errors reported - SMART is OK. So, I run a "-t short". Now, I try to
use the recovery program again (Data Rescue). It start complaining
like mad. So, shut the system down and take it home (I was hoping for
a quick fix).
When I get the system home, in a nice cool basement, and start
looking at it, I find THOUSANDS of corrupt sectors. I end up spending
the next few days using "dd" to copy chunks of good blocks to a
second 200G drive (remember, this is a 250G drive). The partition map
is gone, tons of sectors in the first part of the disk are UNC.
However, the user files are mostly good - I end up recovering most of
her personal files. But OS files and OS directories are all UNC.
I wonder at the time if running the "-t short" diagnostic worsened
the situation - I just don't know why I could mount the drive for a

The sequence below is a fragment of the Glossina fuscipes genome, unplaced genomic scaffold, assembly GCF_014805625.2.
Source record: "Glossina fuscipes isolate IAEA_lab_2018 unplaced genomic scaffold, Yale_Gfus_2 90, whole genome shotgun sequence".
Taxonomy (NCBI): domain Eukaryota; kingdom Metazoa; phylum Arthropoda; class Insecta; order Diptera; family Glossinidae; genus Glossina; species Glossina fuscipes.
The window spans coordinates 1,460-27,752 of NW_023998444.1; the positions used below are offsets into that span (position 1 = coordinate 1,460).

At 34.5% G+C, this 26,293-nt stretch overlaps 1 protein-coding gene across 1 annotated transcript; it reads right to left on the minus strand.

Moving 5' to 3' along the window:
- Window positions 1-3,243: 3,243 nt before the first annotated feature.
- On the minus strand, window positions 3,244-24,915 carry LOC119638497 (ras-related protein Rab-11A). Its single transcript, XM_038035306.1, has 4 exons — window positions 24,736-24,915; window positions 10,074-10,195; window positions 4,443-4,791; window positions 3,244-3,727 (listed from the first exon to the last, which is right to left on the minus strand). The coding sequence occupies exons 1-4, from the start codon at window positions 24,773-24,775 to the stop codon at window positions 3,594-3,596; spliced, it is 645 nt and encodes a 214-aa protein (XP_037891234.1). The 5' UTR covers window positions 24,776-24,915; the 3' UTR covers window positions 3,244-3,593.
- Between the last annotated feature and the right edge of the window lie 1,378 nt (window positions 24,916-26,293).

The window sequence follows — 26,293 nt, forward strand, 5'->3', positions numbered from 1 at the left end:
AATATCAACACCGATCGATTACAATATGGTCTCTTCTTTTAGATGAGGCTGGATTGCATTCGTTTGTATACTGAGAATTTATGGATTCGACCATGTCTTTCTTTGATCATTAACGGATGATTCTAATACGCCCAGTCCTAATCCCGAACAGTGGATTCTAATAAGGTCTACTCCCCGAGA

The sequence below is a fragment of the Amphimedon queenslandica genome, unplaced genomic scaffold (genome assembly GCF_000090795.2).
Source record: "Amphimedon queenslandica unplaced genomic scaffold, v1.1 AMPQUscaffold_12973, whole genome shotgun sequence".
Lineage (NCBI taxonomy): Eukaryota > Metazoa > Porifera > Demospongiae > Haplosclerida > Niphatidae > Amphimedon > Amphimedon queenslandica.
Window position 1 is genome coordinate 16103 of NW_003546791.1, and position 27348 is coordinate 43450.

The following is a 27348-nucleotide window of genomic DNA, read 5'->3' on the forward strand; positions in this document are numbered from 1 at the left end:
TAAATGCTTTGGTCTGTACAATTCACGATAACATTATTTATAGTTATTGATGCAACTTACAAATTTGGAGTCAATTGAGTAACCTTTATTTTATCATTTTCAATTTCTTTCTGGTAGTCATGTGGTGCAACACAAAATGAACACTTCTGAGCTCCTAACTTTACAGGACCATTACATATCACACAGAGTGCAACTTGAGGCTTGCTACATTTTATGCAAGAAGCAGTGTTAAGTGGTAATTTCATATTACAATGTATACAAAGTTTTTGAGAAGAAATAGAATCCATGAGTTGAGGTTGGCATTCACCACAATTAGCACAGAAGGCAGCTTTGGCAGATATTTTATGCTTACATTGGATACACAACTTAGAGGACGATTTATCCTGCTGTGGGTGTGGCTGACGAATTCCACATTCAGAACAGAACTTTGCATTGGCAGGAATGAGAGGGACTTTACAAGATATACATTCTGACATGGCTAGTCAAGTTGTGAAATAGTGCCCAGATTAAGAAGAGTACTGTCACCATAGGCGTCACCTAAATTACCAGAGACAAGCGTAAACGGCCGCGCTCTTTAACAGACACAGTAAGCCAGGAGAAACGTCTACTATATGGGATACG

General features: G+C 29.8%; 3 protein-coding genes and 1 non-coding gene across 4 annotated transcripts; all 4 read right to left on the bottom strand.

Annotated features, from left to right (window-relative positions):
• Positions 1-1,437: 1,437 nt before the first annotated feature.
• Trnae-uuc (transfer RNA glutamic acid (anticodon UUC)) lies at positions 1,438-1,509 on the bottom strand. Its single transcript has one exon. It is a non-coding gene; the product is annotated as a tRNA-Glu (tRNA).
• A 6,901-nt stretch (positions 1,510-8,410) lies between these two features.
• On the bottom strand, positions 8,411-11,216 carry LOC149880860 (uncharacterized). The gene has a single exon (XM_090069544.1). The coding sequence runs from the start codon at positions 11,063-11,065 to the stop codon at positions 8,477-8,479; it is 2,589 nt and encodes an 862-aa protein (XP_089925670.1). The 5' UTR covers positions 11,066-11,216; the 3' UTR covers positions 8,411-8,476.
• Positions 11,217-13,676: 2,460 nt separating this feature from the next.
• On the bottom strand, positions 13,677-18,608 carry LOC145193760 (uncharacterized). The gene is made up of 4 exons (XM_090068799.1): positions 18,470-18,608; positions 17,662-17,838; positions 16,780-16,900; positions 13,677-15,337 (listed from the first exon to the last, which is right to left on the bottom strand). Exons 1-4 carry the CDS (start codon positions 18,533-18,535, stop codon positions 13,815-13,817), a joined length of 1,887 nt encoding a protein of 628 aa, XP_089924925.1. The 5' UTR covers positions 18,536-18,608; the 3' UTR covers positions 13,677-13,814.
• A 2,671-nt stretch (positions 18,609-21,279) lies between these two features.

while, then later on it was much sicker. And surprisingly, after I
start the recovery, it does not get worse. That is, the bad sectors
stay bad, and the good ones stay good.
SECOND ODD ISSUE
So, Apple is great and sends me a replacement. I reformat it with
"Zero all sectors" after the disk gets to operating temperature - I'm
thinking at the time that the original drive maybe got overheated
(Apple runs the ambient at 53.0 - 53.5C with a drive spec of 55C max
I do a bunch of short tests, and all is well. I do an extended test,
all is well.
I get the system back together, take it into NYC, and daughter is happy.
Apple uses variable speed fans to cool the iMac, and people have
figured out how to tell the RPM setting and the ambient temps from
various zones in the system.
I start watching this like a hawk, every day or so checking it, and
all appears well.
One other point - since this happened I put a backup program on her
machine that automatically backs up files at 11:30 every night to a